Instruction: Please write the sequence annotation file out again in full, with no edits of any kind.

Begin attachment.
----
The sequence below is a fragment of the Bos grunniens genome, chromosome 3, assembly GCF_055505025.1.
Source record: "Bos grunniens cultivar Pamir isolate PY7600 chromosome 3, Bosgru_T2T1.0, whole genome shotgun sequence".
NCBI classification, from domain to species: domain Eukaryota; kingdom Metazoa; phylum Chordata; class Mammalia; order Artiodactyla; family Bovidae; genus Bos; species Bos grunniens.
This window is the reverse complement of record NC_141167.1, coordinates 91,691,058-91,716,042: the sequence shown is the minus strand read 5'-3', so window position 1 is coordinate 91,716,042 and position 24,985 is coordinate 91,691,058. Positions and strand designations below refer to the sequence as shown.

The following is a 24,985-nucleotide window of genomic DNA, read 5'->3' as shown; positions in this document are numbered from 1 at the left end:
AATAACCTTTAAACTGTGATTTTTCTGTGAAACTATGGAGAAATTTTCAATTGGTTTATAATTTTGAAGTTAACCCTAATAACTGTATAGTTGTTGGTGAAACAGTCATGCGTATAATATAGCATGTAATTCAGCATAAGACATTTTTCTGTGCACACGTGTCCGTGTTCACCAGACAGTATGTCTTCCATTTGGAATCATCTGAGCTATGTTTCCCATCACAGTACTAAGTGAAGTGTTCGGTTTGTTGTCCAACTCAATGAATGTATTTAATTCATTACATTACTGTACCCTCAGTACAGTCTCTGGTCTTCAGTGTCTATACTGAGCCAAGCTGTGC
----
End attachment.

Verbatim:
The sequence below is a fragment of the Bos grunniens genome, chromosome 3, assembly GCF_055505025.1.
Source record: "Bos grunniens cultivar Pamir isolate PY7600 chromosome 3, Bosgru_T2T1.0, whole genome shotgun sequence".
NCBI classification, from domain to species: domain Eukaryota; kingdom Metazoa; phylum Chordata; class Mammalia; order Artiodactyla; family Bovidae; genus Bos; species Bos grunniens.
This window is the reverse complement of record NC_141167.1, coordinates 91,691,058-91,716,042: the sequence shown is the minus strand read 5'-3', so window position 1 is coordinate 91,716,042 and position 24,985 is coordinate 91,691,058. Positions and strand designations below refer to the sequence as shown.

The following is a 24,985-nucleotide window of genomic DNA, read 5'->3' as shown; positions in this document are numbered from 1 at the left end:
AATAACCTTTAAACTGTGATTTTTCTGTGAAACTATGGAGAAATTTTCAATTGGTTTATAATTTTGAAGTTAACCCTAATAACTGTATAGTTGTTGGTGAAACAGTCATGCGTATAATATAGCATGTAATTCAGCATAAGACATTTTTCTGTGCACACGTGTCCGTGTTCACCAGACAGTATGTCTTCCATTTGGAATCATCTGAGCTATGTTTCCCATCACAGTACTAAGTGAAGTGTTCGGTTTGTTGTCCAACTCAATGAATGTATTTAATTCATTACATTACTGTACCCTCAGTACAGTCTCTGGTCTTCAGTGTCTATACTGAGCCAAGCTGTGC